Projection neurons, a specific type of nerve cell, are prone to damage in the brain of people with multiple sclerosis (MS), and could be at the root of brain atrophy (shrinkage) and the cognitive changes seen in patients.
Looking at individual cells in the brain, scientists found that projection neurons are destroyed by immune cells that attack other cells there (autoimmunity), which could translate into selective damage of neurons.
They believe these observations open a new window for understanding why inflammation in the brain causes MS to progress, and possibly to therapies that target the damage being done.
The study, “Neuronal vulnerability and multilineage diversity in multiple sclerosis,” published in the journal Nature.
Previous research has shown that the outermost layer of the cerebrum, called the cortex, shrinks over time in MS patients, a process known as cortical atrophy. But the biological underpinnings of this process remain unclear.
An international team of researchers with the University of Cambridge, the University of Heidelberg, and the University of California, San Francisco used post-mortem brain samples from MS patients to investigate which brain cells are more injured, and which are implicated, in the disease.
The team used a new technique — called single nuclei RNA sequencing — that allows scientists to study in detail the changes in gene activity happening inside the nucleus of individual cells, where most of a cell’s DNA is enclosed.
Doing so, and comparing their findings to brain samples from people without MS, they could study the genetic makeup of multiple cell types in MS lesions “to understand why some cells might be more susceptible to damage in MS than others,” Lucas Schirmer, from the University of Heidelberg and one of the study’s lead researchers, said in a press release.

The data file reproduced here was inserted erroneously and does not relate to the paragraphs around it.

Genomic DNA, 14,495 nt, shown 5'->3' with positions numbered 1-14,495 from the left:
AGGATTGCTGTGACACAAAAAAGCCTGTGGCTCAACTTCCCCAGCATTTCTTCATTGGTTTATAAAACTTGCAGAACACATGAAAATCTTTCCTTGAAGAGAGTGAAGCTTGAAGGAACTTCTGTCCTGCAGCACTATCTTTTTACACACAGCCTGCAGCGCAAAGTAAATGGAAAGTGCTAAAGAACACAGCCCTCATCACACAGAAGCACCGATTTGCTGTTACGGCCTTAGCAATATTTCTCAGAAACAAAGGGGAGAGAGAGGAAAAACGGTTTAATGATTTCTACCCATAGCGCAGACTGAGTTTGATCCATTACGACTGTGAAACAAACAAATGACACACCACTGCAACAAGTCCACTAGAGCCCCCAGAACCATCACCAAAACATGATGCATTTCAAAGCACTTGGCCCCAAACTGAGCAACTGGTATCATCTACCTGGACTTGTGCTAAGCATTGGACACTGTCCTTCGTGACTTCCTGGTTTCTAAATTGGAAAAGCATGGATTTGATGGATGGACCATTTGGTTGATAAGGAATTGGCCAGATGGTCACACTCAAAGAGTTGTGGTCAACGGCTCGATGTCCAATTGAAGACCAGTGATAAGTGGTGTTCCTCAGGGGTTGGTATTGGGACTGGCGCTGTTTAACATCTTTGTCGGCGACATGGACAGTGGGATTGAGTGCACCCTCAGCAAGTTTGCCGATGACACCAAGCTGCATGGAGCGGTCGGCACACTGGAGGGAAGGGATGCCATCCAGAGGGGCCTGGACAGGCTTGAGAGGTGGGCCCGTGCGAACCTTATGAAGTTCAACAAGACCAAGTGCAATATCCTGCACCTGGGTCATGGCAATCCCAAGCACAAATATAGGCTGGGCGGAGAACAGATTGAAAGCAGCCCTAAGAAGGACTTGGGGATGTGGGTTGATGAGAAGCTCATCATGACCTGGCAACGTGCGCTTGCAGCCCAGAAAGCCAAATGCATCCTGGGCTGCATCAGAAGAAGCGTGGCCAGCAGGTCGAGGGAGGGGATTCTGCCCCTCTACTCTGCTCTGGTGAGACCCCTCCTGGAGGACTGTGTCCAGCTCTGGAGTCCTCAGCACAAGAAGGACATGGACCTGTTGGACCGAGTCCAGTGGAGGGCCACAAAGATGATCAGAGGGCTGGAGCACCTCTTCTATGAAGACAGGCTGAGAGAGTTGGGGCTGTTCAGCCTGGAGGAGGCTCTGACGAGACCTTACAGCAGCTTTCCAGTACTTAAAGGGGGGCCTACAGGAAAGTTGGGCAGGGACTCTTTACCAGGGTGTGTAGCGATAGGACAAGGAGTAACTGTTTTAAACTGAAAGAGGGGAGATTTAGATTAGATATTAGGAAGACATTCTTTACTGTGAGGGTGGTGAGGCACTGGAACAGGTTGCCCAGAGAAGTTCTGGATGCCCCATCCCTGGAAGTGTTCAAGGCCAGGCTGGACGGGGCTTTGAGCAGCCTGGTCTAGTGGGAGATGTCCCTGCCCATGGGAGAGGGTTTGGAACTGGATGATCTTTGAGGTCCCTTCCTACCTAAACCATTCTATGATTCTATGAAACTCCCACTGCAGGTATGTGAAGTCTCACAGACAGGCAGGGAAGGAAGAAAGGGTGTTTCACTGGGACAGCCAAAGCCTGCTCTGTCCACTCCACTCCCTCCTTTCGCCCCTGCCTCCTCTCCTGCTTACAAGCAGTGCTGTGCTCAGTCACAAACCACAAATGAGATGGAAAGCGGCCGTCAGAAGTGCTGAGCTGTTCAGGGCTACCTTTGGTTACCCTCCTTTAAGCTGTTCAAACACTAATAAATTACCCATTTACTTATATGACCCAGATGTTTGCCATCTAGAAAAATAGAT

“Our results showed that a particular type of nerve cell called ‘projection neurons’ were particularly vulnerable to damage in the brains of MS patients,” Schirmer added.
Projection neurons are normally involved in communicating information across areas of the brain. This suggests that damage to these cells would affect cognitive abilities in MS patients.
The loss of these particular neurons — in specific, a type scientists identified as excitatory CUX2-expressing projection neurons — may also help explain why the brains of people with MS shrink over time. The more of these cells that are damaged and die off, the smaller is brain mass.
Researchers also showed that immune cells — microglia and macrophages — that attack other cells within the immune system, normally to destroy pathogens by ingesting them, were “eating up” projection neurons. These attacks are stress-inducing and damage the brain.
“We found that antibody-producing immune cells are related to the damage of the important projection neurons in MS brains,” said David Rowitch, the study’s senior scientist with the University of Cambridge.
“This suggests that cell therapies targeting these immune cells could protect projection neurons and provide a novel treatment for progressive MS,” Rowitch suggested.
Bruce Bebo, executive vice president for research at the National MS Society, which supported this study, concluded: “Research, such as Professor Rowitch’s on projection neurons in MS brain tissue, contributes to our understanding of the underlying pathology in MS and is likely to lead to better, more targeted ways to stop the disease, protect the nervous system from further injury, and slow down progression.”